Starting your Surrogacy Journey: Getting Clearance
More than ever, people are turning to assisted reproductive technology to build their families. One such path is by working with a gestational carrier who will carry an embryo not genetically related to them for the intended parents, commonly referred to as ‘surrogacy.’
For the fertility clinic to proceed with the embryo transfer to the surrogate, the parties must receive medical, psychological, and legal clearance.
As each state has its own laws related to surrogacy, and people are turning to surrogacy across state lines and matching independently without agencies, it is paramount to understand the clinic requirements and your specific state laws.
Interested candidates for surrogacy will undergo medical screening at a fertility clinic to be approved to be a gestational carrier. The surrogate may complete such medical screening before matching with a family, such as through the agency they are working with, or they may do so once they have found a family to work with and are already matched. Such medical screening includes review of prior medical and social history, a physical examination, blood work, drug screening, STD and infectious disease testing, and genetic testing. Such testing varies based on the type of embryo the intended parents plan to use, such as from donated material or their own. This process can take several weeks depending on the surrogate’s schedule, the clinic, and the status of the genetic material. Though the U.S. Food and Drug Administration (FDA) does not require screening or testing of surrogates like they do for egg or sperm donors, it is standard practice for fertility clinics to require the surrogate to complete medical screening and testing prior to proceeding in a surrogacy arrangement.
The fertility clinic will require the surrogate to complete psychological counseling prior to proceeding and is likely to require the intended parents to undergo counseling as well. A common test used in the psychological evaluation of a surrogacy candidate is a Personality Assessment Inventory (PAI). The PAI is a tool that psychologists use to help diagnose clinical disorders and screen for psychopathology in clients by looking at things like anxiety, stress, alcohol or drug concerns, treatment rejection, aggression, dominance, warmth, inconsistency, and negative/positive impressions. The surrogate’s spouse will also be involved in any counseling. It is not uncommon for the surrogate and their spouse to have counseling, for the intended parents to have counseling, and then for all parties to meet together with a counselor to discuss the planned surrogacy arrangement. Though counseling may not be required beyond this point, parties may elect to work with a therapist as they go through the surrogacy process and once a child is born as well to help navigate the mental health aspects of their surrogacy arrangement.
Fertility clinics rely on guidance from the American Society of Reproductive Medicine (ASRM) in setting the standard for such medical screening and psychological counselling, such as in their ‘Recommendations for practices using gestational carriers” published on July 1, 2022. You can find other ASRM guidelines here and statistics and resources on Assisted Reproductive Technology from the Centers for Disease Control and Prevention here.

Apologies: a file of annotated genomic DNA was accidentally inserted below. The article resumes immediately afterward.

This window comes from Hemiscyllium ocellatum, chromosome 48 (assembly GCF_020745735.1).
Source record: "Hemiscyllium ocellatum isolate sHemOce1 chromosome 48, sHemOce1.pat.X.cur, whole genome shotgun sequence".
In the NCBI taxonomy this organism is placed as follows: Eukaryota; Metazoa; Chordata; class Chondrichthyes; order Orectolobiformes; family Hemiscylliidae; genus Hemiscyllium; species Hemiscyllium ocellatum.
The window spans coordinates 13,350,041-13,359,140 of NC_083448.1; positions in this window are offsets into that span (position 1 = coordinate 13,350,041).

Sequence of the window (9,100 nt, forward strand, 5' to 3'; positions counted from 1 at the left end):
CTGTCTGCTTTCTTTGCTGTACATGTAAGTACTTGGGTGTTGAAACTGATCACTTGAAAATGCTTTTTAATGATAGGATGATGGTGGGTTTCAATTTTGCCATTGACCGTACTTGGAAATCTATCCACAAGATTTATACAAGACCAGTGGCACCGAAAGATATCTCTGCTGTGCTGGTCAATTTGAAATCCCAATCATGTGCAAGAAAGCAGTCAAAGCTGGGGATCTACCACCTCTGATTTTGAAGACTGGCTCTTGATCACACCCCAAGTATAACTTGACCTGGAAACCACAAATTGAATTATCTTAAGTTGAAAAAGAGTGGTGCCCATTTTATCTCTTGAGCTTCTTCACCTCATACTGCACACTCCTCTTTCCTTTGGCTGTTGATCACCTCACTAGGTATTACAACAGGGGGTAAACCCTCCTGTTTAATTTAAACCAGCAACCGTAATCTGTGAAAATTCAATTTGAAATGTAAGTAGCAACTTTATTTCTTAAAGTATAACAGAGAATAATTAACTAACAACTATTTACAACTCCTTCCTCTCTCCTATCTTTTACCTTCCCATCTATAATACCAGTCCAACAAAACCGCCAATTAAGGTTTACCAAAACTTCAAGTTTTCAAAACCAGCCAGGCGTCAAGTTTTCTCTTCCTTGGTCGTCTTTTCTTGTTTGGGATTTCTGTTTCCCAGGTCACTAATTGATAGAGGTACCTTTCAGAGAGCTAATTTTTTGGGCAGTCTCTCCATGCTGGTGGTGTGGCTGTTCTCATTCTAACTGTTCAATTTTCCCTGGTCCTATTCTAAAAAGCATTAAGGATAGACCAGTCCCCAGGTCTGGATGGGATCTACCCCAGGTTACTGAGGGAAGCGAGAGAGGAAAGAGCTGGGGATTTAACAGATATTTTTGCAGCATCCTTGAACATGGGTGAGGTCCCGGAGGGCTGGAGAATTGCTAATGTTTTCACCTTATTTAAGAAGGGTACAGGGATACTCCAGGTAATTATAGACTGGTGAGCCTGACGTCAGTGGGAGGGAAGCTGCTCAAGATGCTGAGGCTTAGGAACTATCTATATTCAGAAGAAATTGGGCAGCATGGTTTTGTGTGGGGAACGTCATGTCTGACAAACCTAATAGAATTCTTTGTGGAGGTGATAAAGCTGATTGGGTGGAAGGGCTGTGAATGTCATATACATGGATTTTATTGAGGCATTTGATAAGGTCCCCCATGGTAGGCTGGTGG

The parties will negotiate and sign a Gestational Carrier Agreement prior to moving forward in their surrogacy journey. The gestational carrier (and their spouse if applicable) and the intended parents will have their own independent legal counsel to help them navigate the complexities of the Gestational Carrier Agreement. The Gestational Carrier Agreement will contemplate state-specific parentage and relinquishment of rights, the genetic material used for the surrogacy, aspects of required medical and psychological screening, the process of embryo transfer, compensation and reimbursement, insurance aspects, communication between the parties, and more. Once all parties have signed the Gestational Carrier Agreement, the attorneys will provide the fertility clinic with legal clearance for the parties to proceed with the embryo transfer to the surrogate as articulated in the Gestational Carrier Agreement. Without providing legal clearance, often in the form of a Legal Clearance Letter to the clinic from both or one of the attorneys, the clinic will not proceed with the embryo transfer for the surrogacy process.
As the laws surrounding assisted reproduction are state specific, and federal regulation, policy, and case law continue to change the legal landscape of reproductive health, it is imperative to work with an attorney that specializes in reproductive law in your state. You can find a knowledgeable and trusted attorney specializing in reproductive law in your state through the Academy of Adoption and Assisted Reproduction Attorneys directory here.
Please reach out to our Reproductive Law group to learn more about assisted reproduction laws and how to navigate the surrogacy process.
The information contained in this publication should not be construed as legal advice, is not a substitute for legal counsel, and should not be relied on as such. For legal advice or answers to specific questions, please contact one of our attorneys.